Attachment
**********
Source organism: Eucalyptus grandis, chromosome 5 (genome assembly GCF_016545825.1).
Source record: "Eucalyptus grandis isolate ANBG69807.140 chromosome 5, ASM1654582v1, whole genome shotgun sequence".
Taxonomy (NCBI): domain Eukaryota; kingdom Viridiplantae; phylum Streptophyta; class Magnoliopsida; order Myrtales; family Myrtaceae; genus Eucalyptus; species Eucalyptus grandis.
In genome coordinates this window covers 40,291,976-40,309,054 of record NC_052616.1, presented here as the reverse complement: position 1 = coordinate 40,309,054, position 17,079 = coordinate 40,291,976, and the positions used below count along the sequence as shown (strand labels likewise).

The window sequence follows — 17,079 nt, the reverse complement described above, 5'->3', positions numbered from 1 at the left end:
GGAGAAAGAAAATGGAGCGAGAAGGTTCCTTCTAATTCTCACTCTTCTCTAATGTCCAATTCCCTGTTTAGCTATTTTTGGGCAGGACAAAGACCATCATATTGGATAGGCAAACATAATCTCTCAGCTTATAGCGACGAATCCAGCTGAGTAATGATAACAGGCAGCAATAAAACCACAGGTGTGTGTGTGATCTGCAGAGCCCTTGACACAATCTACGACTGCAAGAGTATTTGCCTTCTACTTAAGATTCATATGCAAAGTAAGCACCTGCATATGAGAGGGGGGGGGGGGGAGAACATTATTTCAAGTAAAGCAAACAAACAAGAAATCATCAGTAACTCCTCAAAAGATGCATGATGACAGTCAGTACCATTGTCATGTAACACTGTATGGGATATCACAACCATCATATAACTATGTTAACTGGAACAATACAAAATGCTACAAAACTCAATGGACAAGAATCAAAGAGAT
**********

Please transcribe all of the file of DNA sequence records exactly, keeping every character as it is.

Source organism: Eucalyptus grandis, chromosome 5 (genome assembly GCF_016545825.1).
Source record: "Eucalyptus grandis isolate ANBG69807.140 chromosome 5, ASM1654582v1, whole genome shotgun sequence".
Taxonomy (NCBI): domain Eukaryota; kingdom Viridiplantae; phylum Streptophyta; class Magnoliopsida; order Myrtales; family Myrtaceae; genus Eucalyptus; species Eucalyptus grandis.
In genome coordinates this window covers 40,291,976-40,309,054 of record NC_052616.1, presented here as the reverse complement: position 1 = coordinate 40,309,054, position 17,079 = coordinate 40,291,976, and the positions used below count along the sequence as shown (strand labels likewise).

The window sequence follows — 17,079 nt, the reverse complement described above, 5'->3', positions numbered from 1 at the left end:
GGAGAAAGAAAATGGAGCGAGAAGGTTCCTTCTAATTCTCACTCTTCTCTAATGTCCAATTCCCTGTTTAGCTATTTTTGGGCAGGACAAAGACCATCATATTGGATAGGCAAACATAATCTCTCAGCTTATAGCGACGAATCCAGCTGAGTAATGATAACAGGCAGCAATAAAACCACAGGTGTGTGTGTGATCTGCAGAGCCCTTGACACAATCTACGACTGCAAGAGTATTTGCCTTCTACTTAAGATTCATATGCAAAGTAAGCACCTGCATATGAGAGGGGGGGGGGGGGAGAACATTATTTCAAGTAAAGCAAACAAACAAGAAATCATCAGTAACTCCTCAAAAGATGCATGATGACAGTCAGTACCATTGTCATGTAACACTGTATGGGATATCACAACCATCATATAACTATGTTAACTGGAACAATACAAAATGCTACAAAACTCAATGGACAAGAATCAAAGAGAT